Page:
A Trader’s Guide To The US-China Chip Spat After Micron Ban
Policymakers in the Asian nation, however, have limited scope to find alternatives to US firms in the semiconductor supply chain that ranges widely from chip design, manufacturing, equipment to materials.
(Bloomberg) -- China’s decision to bar Micron Technology Inc.’s memory chips has escalated tensions with the US, fueling worries over what other technology firms Beijing may target.
Policymakers in the Asian nation, however, have limited scope to find alternatives to US firms in the semiconductor supply chain that ranges widely from chip design, manufacturing, equipment to materials. For now, it’ll be almost impossible for China to replace some key products made by top American companies including Qualcomm Inc., Nvidia Corp., Intel Corp. and Advanced Micro Devices Inc., analysts say.
The spat over semiconductors between the world’s two biggest economies has been hurting investor sentiment since the US in October imposed a sweeping ban on exports of advanced chips and know-how to China. That said, the scale of decoupling between the two nations is likely to be smaller than feared given China’s reliance.
“Head-on against the US in semiconductors is a costly, if not losing move that is not strategically sound for China,” said Redmond Wong, a strategist at Saxo Capital Markets based in Hong Kong. “China is not seeking decoupling nor deglobalization. It is only seeking gradual changes to the global order to be less American dominant.”
Logic chips are deemed as the “brains” of electronics. This segment includes central processing units (CPUs) that are built for general functionality of equipment, and graphics processing units (GPUs) which are optimized for visual displays and AI computation.
This sub-sector is deemed as one of the most difficult areas for China to ban American components. The US has a more-than 60% market share in the logic chip segment, according to a Goldman Sachs Group Inc. report.
“Mainstream components such as Intel processors and mobile phone processors from Qualcomm are integral to PCs and smartphones. However, it seems unlikely they would be banned at this point, given the lack of viable local alternatives,” said Robert Lea, Bloomberg Intelligence.
Huawei Technologies Co. and other firms have developed their own processors, “though I’m not sure they are as advanced as US products currently, nor are produced in sufficient volume,” said Lea.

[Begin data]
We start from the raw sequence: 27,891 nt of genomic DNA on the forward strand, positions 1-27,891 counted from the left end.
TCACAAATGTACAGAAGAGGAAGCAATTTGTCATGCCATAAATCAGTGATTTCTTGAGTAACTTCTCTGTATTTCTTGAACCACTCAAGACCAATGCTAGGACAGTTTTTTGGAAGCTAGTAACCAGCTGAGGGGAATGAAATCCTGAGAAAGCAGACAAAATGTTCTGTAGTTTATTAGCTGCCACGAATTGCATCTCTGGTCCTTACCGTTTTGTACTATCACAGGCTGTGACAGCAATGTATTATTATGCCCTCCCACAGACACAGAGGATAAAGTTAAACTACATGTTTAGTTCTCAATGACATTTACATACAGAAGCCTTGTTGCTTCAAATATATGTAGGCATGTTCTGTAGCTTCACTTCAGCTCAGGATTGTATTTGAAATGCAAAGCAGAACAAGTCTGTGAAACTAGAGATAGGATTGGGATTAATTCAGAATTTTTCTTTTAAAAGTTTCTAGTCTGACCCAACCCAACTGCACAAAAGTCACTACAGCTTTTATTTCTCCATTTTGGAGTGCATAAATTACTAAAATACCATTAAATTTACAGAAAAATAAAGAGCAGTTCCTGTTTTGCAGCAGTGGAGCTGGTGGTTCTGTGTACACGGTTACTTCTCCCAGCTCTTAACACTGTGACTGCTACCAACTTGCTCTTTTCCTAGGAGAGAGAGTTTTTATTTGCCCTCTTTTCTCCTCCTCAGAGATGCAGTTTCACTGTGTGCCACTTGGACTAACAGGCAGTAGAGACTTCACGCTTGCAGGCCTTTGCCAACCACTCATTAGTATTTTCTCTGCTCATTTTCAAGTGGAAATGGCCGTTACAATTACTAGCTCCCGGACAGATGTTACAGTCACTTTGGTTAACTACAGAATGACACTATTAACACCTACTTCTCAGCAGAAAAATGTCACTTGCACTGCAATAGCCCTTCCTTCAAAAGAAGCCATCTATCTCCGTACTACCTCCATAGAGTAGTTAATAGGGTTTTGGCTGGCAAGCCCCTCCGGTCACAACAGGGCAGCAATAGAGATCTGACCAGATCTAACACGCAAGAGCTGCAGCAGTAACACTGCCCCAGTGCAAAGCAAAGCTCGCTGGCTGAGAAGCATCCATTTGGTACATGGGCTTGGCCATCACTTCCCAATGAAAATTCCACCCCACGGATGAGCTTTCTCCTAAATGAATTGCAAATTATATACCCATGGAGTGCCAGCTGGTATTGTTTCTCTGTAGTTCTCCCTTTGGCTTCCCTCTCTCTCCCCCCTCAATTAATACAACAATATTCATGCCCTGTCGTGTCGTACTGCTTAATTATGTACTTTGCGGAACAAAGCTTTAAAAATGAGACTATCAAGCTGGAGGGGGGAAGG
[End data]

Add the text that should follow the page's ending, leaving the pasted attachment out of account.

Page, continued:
CPU manufacturer Intel generated 27% of its revenue from China and Hong Kong, while the China exposure of GPU maker Qualcomm and Nvidia is 64% and 21%, respectively. The US banned Nvidia from exporting high-end products to China last year, but it’s still selling the country low-end chips. Even for the latter, it’ll be hard to replace, according to Lea.
For Qualcomm, “China has no domestic capability and it still has to rely on Mediatek Inc., which is Taiwanese. So pick your poison,” said Vey-Sern Ling, managing director at Union Bancaire Privee.
“China needs to balance sending a message to the US and hurting its own domestic enterprises,” said Ling. “It has fairly capable domestic memory chipmakers that can step up to replace Micron’s supply, but in other areas like chip design, logic chip manufacturing and semiconductor production equipment, China is not able to ban the US without hurting themselves.”
Another challenging group to replace includes Synopsys Inc. and Cadence Design Systems Inc., which provide software design services for chipmakers. Although they don’t generate revenue directly from China, their customers include Intel and Advanced Micro Devices Inc. that get a big portion of sales from there, Bloomberg-compiled data show.
Shares of Synopsys and Cadence dropped over two sessions following China’s decision to ban Micron. All the three stocks had recouped those losses by Thursday, thanks to a rally spurred by optimism over Nvidia Corp.’s bullish sales forecast.
The US banned China from buying advanced chip-making equipment or employing American citizens without a license late last year, causing firms like Applied Materials Inc., KLA Corp. and Lam Research Corp. to withdraw their businesses from China.
The choices left are quite limited for China. Dutch company ASML Holding N.V. is the only manufacturer of extreme ultraviolet machines needed to print every advanced microchip. Japanese companies like Nikon Corp. also make chip-making equipments.
In March, Japan said it will expand restrictions on exports of 23 types of leading-edge chipmaking technology to China, though Japan’s trade minister said the move isn’t in coordination with US and wasn’t a ban. Japanese chip stocks slid earlier this week as the trade ministry said the previously announced chip curbs would take effect July 23.
The Dutch government is seeking a middle ground between the US and China, as it announced plans in March to expand semiconductor export restrictions, though that’s seen to fall short of measures the Biden administration took.
“With the US ban, it’s been quite challenging for China to make breakthroughs in advanced chips below 10 nanometers,” said Dale Dai, Taipei-based analyst at Counterpoint Research. “Even if they obtained the equipment machines, they still lack the designing capacity.”
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